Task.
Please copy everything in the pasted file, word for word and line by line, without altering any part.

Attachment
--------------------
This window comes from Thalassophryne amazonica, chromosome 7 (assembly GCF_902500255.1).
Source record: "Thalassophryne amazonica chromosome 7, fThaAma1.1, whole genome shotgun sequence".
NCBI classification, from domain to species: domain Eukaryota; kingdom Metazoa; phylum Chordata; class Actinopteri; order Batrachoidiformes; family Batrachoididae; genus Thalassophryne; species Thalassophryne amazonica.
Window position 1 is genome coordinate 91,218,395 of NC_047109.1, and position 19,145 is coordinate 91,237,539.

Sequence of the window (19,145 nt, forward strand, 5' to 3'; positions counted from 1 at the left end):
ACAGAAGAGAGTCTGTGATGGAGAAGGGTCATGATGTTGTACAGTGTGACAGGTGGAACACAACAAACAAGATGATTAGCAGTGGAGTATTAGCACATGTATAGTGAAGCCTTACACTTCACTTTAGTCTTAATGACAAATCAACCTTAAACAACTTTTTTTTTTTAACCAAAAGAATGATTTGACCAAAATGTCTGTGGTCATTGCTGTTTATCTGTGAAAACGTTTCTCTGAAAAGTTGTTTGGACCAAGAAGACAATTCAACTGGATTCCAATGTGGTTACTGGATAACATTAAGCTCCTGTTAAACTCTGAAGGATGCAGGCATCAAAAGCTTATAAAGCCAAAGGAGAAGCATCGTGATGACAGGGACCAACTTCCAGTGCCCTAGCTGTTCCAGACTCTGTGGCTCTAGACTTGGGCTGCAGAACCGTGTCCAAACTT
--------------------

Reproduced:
This window comes from Thalassophryne amazonica, chromosome 7 (assembly GCF_902500255.1).
Source record: "Thalassophryne amazonica chromosome 7, fThaAma1.1, whole genome shotgun sequence".
NCBI classification, from domain to species: domain Eukaryota; kingdom Metazoa; phylum Chordata; class Actinopteri; order Batrachoidiformes; family Batrachoididae; genus Thalassophryne; species Thalassophryne amazonica.
Window position 1 is genome coordinate 91,218,395 of NC_047109.1, and position 19,145 is coordinate 91,237,539.

Sequence of the window (19,145 nt, forward strand, 5' to 3'; positions counted from 1 at the left end):
ACAGAAGAGAGTCTGTGATGGAGAAGGGTCATGATGTTGTACAGTGTGACAGGTGGAACACAACAAACAAGATGATTAGCAGTGGAGTATTAGCACATGTATAGTGAAGCCTTACACTTCACTTTAGTCTTAATGACAAATCAACCTTAAACAACTTTTTTTTTTTAACCAAAAGAATGATTTGACCAAAATGTCTGTGGTCATTGCTGTTTATCTGTGAAAACGTTTCTCTGAAAAGTTGTTTGGACCAAGAAGACAATTCAACTGGATTCCAATGTGGTTACTGGATAACATTAAGCTCCTGTTAAACTCTGAAGGATGCAGGCATCAAAAGCTTATAAAGCCAAAGGAGAAGCATCGTGATGACAGGGACCAACTTCCAGTGCCCTAGCTGTTCCAGACTCTGTGGCTCTAGACTTGGGCTGCAGAACCGTGTCCAAACTT